this is a discussion within the Saints Community Forum; Tuesday, October 16, 2007 John DeShazier Starting point, or high point? Was the Sunday night demolition of the Seahawks -- a thing of beauty by almost any measure outside the Pacific Northwest -- the start of something good or as ...
||LinkBack||Thread Tools||Display Modes|
|10-17-2007, 02:38 AM||#1|
DARE TO ENTER
Join Date: Nov 2006
Location: Home Sweet Home, NEW ORLEANS, La.
Saints' first win is better late than never
Tuesday, October 16, 2007
Starting point, or high point?
Was the Sunday night demolition of the Seahawks -- a thing of beauty by almost any measure outside the Pacific Northwest -- the start of something good or as good as it'll get for the Saints?
"It was a great performance," defensive end Will Smith said. "Defense and offense came out. Special teams also; we got a (fumbled punt snap returned for a touchdown). It was a complete game for the New Orleans Saints. We've been looking for that, and we finally got it."
But it really only matters if the Saints do something with it, if they take it and run and begin making up ground on the teams in the NFC South, two of which (Tampa Bay and Carolina) already own victories over them.
Otherwise, their 28-17 masterpiece (for them) at Qwest Field over Seattle, an alleged Super Bowl contender that, though 3-3, has looked more pedestrian than the 1-4 Saints the past two games, will go to waste.
"We just needed something good to go our way," receiver David Patten said of the fumbled punt snap that the Saints parlayed into a 7-0 lead, a statement that could have covered the season as a whole.
Said Coach Sean Payton: "I think our preparation leading up to this game, there was good focus. Just getting the win was important. So we'll take it home or away."
The obvious unknown is whether they can keep adding to it, home and away.
On the surface, it appears that the Saints wisely aren't willing to make too much of the victory, desperate as they were for it. It bears repeating, again and again and again, that they remain three games south of .500, that they dug a hole for themselves (0-4) out of which only one team has climbed out and reached the playoffs since the field was expanded in 1992.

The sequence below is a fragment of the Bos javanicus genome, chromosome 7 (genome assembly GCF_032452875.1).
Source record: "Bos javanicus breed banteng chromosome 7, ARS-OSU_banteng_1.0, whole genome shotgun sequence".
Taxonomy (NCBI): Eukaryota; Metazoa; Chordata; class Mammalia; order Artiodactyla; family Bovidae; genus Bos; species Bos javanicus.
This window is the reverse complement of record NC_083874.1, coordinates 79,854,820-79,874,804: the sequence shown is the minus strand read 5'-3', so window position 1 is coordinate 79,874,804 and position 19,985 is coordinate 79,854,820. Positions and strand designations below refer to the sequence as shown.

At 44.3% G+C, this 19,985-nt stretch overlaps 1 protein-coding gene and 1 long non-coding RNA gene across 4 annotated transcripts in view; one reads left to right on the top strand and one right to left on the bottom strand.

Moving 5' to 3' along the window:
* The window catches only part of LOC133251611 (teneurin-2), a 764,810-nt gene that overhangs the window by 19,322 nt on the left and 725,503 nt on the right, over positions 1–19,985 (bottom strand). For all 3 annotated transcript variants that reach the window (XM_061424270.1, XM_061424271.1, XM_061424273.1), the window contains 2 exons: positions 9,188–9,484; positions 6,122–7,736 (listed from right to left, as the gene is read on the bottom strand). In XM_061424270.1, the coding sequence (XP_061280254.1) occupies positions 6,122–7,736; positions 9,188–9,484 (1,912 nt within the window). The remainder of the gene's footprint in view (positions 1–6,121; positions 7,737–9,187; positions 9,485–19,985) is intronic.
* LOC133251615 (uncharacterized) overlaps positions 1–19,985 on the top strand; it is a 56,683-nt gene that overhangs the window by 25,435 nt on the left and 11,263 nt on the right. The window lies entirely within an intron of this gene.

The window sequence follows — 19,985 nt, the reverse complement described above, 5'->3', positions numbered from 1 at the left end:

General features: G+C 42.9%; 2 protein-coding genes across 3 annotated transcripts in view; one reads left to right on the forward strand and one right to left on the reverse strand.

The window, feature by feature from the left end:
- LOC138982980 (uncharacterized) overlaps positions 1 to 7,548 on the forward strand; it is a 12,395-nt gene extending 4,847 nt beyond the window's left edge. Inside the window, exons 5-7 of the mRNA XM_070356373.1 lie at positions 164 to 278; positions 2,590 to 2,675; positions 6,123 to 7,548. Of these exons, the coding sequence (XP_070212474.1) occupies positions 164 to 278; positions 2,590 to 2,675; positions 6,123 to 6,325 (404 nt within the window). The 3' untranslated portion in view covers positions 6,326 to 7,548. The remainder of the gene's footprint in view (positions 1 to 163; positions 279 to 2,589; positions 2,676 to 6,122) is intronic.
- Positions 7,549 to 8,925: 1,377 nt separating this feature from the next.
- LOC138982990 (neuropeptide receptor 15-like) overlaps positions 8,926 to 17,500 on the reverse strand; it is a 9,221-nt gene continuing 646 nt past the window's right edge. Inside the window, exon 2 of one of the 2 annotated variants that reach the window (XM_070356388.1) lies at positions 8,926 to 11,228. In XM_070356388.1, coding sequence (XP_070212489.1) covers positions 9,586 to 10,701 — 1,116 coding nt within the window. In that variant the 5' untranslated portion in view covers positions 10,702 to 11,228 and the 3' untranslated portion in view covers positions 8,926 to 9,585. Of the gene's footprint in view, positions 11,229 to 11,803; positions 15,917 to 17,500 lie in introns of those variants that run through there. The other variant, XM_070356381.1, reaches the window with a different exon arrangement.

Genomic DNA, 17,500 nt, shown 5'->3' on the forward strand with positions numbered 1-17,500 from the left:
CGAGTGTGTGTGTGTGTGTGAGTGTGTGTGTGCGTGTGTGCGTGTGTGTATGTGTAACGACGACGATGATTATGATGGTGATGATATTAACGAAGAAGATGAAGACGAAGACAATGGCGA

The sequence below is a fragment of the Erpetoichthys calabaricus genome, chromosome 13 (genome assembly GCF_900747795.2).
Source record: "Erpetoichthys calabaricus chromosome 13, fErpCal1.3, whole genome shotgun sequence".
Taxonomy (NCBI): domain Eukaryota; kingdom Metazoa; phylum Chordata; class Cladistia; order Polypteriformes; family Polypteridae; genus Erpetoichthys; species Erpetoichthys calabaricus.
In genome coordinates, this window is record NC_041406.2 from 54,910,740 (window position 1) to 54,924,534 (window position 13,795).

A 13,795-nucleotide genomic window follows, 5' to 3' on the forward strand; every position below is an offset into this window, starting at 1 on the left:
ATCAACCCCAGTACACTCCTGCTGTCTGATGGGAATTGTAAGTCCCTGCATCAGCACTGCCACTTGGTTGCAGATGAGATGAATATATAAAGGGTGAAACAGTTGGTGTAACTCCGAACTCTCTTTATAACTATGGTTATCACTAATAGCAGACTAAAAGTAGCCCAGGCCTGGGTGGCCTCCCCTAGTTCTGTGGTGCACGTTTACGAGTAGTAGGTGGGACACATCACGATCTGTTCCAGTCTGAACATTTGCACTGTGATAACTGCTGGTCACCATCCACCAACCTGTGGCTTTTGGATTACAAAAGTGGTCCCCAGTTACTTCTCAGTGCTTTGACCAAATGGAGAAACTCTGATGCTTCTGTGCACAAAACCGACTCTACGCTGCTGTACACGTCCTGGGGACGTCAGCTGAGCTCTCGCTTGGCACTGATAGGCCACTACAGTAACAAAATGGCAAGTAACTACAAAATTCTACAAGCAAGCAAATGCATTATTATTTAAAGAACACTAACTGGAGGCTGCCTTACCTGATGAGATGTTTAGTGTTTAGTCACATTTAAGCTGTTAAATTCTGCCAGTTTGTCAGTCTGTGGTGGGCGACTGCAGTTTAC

Which means that just as much as last year, when the franchise made its first appearance in the NFC championship game, the Saints are looking to make a historic run.
But they only can do that if Sunday night was the starting point, rather than the high point, of the season.
The good news is the Saints can play better, and they know it.
They scored all 28 of their points against the Seahawks in the first half, then pretty much played prevent offense and defense the final 30 minutes, satisfied to jog to the finish line as long as Seattle failed to make a serious move.
"We had a chance, I felt, in the second half to break the game wide open," Payton said. "And I kind of backed off a little bit and was being smart with the lead, maybe a little too conservative, but I wanted the clock to move."
And receivers -- plural, which means it isn't just Devery Henderson, folks -- continued their unfortunate, disturbing trend of dropping catchable passes. There only are so many lineup changes that can be made at the position during the season, so the group better figure out a way to hold on to a better percentage of the ones that are supposed to be routine catches.
But the offensive line played well for a second consecutive week, keeping quarterback Drew Brees clean and opening holes for the run game.
"They have been a good offense this year," said Seahawks defensive end Patrick Kerney, who obviously was caught up in the deflation of the moment, because the Saints offense had scored a total of 44 points in four games before laying 21 on Seattle.
"They just had turned the ball over a lot," Kerney said. "We needed to get the ball more from them. That's pretty much the answer. They've got a lot of weapons. It's an offense with a lot of potential, and they showed it."
And the defense and special teams did more than hold up their ends. Five sacks, a touchdown and two turnovers -- and no wayward punts or kicks -- was the cleanest performance the two units have combined to give in the same game.
Add it all up and, other than New England and Indianapolis, there weren't a whole lot of teams the Saints couldn't have beaten Sunday night.
Easily, the win serves as the high point of what, so far, has been a thoroughly disappointing season. Because by now, we figured the Saints would have a crooked number in the "W" column.
"There's been a lot of frustration," said Patten, who had the best game (eight catches, 113 yards) of any Saints receiver this season. "0-and-4, we have greater expectations of ourselves."
If Sunday was the starting point, they still have a chance -- a slim, slim chance -- of reaching a few of them. But only if Sunday was the start.
NOLA.com: Everything New Orleans